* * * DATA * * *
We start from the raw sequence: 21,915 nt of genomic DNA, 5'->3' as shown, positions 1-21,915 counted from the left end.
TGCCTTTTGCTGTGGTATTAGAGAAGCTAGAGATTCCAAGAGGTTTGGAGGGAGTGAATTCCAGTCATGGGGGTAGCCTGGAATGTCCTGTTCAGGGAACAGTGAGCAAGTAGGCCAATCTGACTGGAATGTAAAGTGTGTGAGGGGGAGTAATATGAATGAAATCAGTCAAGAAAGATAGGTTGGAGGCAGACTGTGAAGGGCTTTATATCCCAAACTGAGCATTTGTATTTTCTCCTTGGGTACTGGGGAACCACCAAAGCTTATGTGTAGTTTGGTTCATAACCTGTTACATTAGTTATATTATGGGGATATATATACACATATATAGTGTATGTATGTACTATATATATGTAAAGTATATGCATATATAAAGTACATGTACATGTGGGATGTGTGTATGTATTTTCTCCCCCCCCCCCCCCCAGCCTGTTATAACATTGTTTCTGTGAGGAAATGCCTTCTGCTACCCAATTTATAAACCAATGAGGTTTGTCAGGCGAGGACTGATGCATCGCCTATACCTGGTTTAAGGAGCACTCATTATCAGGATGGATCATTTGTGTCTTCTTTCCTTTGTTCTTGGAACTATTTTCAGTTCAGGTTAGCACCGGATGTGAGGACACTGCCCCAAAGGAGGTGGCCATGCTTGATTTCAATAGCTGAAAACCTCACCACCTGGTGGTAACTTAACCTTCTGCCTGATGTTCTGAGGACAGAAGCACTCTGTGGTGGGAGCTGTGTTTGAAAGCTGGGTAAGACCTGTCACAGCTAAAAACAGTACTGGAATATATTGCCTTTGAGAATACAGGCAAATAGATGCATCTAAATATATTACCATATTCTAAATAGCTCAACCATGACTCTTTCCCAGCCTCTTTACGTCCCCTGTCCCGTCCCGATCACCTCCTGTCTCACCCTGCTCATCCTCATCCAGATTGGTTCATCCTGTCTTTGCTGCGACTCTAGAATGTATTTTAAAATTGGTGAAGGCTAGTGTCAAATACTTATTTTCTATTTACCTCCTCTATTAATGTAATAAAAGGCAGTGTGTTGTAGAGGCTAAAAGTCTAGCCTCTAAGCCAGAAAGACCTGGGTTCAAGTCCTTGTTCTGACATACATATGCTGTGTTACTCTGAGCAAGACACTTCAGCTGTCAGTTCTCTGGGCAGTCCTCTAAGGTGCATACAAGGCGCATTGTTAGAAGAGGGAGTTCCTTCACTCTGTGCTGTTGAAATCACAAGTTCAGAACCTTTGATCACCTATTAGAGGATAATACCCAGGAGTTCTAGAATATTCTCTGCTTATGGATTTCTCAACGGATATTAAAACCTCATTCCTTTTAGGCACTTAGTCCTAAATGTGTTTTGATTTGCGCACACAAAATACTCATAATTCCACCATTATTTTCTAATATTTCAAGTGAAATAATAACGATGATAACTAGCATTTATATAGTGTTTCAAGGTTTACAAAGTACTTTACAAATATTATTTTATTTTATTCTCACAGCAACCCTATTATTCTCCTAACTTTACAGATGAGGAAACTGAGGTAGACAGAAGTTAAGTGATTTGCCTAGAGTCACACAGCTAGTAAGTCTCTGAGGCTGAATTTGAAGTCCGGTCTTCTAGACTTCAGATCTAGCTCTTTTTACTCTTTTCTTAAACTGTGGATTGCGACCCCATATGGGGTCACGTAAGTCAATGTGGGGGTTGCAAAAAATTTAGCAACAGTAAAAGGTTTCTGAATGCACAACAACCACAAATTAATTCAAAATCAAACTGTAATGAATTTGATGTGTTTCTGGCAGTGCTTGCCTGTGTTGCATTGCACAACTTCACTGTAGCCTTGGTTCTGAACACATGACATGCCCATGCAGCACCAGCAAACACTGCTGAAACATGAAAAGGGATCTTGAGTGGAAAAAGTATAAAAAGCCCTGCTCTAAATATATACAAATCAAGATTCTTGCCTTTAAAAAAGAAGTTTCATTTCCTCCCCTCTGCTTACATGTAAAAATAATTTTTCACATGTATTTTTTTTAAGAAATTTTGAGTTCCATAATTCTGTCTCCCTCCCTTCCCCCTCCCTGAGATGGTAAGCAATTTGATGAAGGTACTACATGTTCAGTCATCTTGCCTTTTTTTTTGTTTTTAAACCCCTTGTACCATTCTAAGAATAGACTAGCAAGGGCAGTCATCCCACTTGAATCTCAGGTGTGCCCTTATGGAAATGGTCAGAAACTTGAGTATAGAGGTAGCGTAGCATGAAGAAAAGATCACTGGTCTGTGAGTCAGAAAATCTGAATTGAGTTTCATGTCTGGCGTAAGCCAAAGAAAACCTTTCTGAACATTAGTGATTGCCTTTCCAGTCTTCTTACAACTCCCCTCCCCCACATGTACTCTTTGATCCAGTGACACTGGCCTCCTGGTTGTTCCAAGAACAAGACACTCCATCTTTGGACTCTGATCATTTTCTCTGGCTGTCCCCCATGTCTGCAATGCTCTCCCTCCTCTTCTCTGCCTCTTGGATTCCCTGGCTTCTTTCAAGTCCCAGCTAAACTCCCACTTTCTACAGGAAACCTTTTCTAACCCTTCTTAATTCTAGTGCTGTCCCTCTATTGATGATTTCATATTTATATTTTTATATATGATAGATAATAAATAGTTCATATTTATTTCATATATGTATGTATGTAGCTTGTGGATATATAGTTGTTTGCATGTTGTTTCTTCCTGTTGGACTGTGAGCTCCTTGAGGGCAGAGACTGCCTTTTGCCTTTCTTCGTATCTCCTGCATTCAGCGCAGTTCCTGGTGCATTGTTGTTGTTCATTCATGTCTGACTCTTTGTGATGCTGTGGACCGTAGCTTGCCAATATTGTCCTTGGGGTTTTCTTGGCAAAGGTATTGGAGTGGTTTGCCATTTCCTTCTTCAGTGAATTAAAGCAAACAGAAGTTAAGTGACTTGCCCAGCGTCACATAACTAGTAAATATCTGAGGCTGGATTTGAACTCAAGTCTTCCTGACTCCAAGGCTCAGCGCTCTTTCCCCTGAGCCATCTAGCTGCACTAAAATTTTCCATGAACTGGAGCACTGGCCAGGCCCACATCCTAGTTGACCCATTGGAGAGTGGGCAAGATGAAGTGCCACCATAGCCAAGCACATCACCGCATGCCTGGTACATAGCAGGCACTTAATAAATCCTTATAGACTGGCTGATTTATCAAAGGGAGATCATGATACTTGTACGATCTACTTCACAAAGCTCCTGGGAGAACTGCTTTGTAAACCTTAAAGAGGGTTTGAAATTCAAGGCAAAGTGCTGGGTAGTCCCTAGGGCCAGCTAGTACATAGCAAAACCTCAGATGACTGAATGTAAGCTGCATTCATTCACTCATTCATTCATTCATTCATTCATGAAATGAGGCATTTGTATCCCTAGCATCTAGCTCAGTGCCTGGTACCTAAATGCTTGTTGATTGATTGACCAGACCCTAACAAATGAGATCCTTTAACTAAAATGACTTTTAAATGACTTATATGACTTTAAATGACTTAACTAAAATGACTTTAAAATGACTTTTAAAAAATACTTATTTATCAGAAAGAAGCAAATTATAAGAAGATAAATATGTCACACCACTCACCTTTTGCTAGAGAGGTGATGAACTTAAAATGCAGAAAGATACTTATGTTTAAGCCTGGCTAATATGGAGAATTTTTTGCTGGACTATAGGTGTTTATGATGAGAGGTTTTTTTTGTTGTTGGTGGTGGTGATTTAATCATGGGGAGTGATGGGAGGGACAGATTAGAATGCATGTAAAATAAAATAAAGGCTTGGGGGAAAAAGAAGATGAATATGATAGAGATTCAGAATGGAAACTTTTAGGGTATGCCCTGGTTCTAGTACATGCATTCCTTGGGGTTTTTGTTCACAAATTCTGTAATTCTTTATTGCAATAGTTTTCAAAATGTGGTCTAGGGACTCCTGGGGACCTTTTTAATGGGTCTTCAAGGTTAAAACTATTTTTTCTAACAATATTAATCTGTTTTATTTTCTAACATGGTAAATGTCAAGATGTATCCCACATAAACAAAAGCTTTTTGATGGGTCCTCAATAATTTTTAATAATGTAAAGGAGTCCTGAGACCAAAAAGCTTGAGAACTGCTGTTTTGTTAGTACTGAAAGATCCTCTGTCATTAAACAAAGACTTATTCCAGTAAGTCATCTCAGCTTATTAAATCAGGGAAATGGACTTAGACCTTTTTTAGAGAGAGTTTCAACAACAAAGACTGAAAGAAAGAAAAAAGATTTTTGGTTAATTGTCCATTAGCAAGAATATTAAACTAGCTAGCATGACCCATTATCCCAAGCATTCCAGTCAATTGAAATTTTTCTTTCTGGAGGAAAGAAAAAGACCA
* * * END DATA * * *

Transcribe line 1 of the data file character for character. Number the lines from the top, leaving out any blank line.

We start from the raw sequence: 21,915 nt of genomic DNA, 5'->3' as shown, positions 1-21,915 counted from the left end.